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Playing Around

It is a fine summer day here in Western Washington, with a slight breeze, singing birds, and flowers and fruit decorating the green world. Schools are out and it's a great time to take off one's shoes and head out for a wander.

And do what? What sort of activity might help your child learn about the natural world and have a "productive" day? I would like to propose the fine art of doing nothing

At Wilderness Awareness School, we certainly offer many activities that children can engage in. Examples from this school year include canoe-making, flint-knapping, primitive fire-making, felting, navigation, developing and presenting a play of a favorite story, making nettle pesto, and so on. One of the more elaborate offerings involved a friendly competition between groups of kids and adults in which they were given slips of paper with the names of all of our local mammals--common names for kids and scientific names for adults. Envelopes with mammal family names were taped to the wall under headings for mammalian orders. The kids and adults then raced to place all of the species names in the correct family envelopes. The first ones done got a bag of chocolate chips, the runners-up got bananas and foil, and they all had the option to make banana boats together. This activity was designed to create a kinesthetic way to learn about a "master list," which is a list of all of a particular kind of creature living within a designated geographic area.

Cool, right? It was super fun. And yet, when we hear from the kids about their favorite activities at the end of each season, what always stands out is their times of unstructured play. When I first began working as a cultural naturalist-mentor, these swaths of "freeplay" stimulated a little nervousness in me. Wasn't I supposed to be working ? Weren't they supposed to be learning something? Something in me inherently knew that what was unfolding was rich, deep, and very fun, but I had been acculturated to be uncomfortable with a lack of structure and identifiable outcomes.

Reading Richard Louv's book Last Child in the Woods: Saving Our Children from Nature Deficit Disorder helped me understand that, actually, some very important things occur when kids play freely in nature, and that this is actually one of the best predictors of environmental stewardship later in their lives. (For some illuminating and concise information about "nature deficit" and "nature connection,' I recommend this link.

Louv's premise fits quite well with Wilderness Awareness School's methodology that connection is the primary thing to attend to. When children mess around with damming a creek, participating whole-heartedly with mud, sticks, grass, water, stones, and other people, they are connecting , rather than learning abstractly about riparian ecosystems and water quality. They literally are immersed in the fact of frogs, dragonfly naiads, cattails, Caddisfly larvae, Red-Winged Blackbird songs, and crawdads. Their muscles, tendons, and ligaments become educated in the physics of their building substrates as they learn some strategies of Beaver. They practice asserting their ideas while making space for those of others. And they experience the good feeling of effort and accomplishment!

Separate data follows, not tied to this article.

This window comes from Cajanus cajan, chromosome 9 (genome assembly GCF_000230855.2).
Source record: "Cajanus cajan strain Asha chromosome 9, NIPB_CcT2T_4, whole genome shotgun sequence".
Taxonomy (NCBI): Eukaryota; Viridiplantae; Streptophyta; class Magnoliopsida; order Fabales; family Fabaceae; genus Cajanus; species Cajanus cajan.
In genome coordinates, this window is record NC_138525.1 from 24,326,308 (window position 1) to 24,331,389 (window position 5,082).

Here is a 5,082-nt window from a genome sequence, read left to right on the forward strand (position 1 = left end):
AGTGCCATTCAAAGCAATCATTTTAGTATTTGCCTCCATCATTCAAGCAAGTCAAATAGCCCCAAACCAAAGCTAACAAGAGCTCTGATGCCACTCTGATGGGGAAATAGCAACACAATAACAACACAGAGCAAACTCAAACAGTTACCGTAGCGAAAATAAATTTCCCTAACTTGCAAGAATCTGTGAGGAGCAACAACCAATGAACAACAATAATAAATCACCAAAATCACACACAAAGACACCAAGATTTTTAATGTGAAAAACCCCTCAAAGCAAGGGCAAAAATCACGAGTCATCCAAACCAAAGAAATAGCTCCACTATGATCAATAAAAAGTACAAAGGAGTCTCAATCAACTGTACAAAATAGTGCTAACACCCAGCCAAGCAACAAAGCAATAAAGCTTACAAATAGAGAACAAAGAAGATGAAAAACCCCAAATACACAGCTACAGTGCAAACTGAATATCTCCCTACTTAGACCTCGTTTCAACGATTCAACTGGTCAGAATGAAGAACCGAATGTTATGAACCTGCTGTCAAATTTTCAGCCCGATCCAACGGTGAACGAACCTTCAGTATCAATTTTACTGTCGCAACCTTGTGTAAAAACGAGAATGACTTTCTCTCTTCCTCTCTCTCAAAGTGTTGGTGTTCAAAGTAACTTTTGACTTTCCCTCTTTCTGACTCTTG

Sometimes they learn about disappointment or even useful boredom, which is a lost art. Boredom certainly isn't a pleasant feeling, but an expectation of constant entertainment is odd, even in the age of the smartphone. Under the right conditions, such as freeplay time, boredom can result in children's nervous systems coming down from a continuously stimulated state, allowing them some rest. Coming down to baseline can also help them learn to notice their own impulses towards action, motivation, and creativity.

In considering the benefits of nature freeplay, I recently jotted down this list, which helps me articulate it to those who are new to the idea. Here's what I've observed:

Imagination
Self/intrinsic motivation and following passions
Cooperation
Collaboration
Autonomy
Learning about physics through interaction with the real physical world
Physical problem-solving
Common sense
Inclusivity
Boundary-setting
Communication
Conflict resolution
Taking healthy risks
Fine motor skills
Gross motor skills
Balance
Flexibility
Coordination
Strength
Endurance
Spatial awareness
Effort and the related good feeling
Reality-based feedback and natural consequences
The rhythms of rest/activity, solo/small group/larger group, human/nature
Self-care
Accomplishment
Celebration
Presentation
Healthy boredom
Sensory engagement
Sensory input that is not human-motivated
Expanded comfort zones
Honor system
Generosity
Self-esteem
Sensitivity to beauty
Caretaking
Inspired ability to focus
Service to community (i.e. "I know, let's make a bridge!")
Self-sufficiency
Planning/sequencing/prioritizing
Flow state

And freeplay is not just for kids! While it can be restful to just hang out and be an anchor for their play-which is an important role at times-you could also experiment with getting in there and playing alongside them, just following their lead and keeping a light eye on safety. Who knows what might happen if the adults get in there too? Perhaps there could be a study on the benefits for grown-ups, too. I suspect that deep happiness might be a side effect to look out for.

These days, when people ask me what I do, I remember these times of luminous play and I tell them, "My job is to help restore the lost art of childhood." So it is.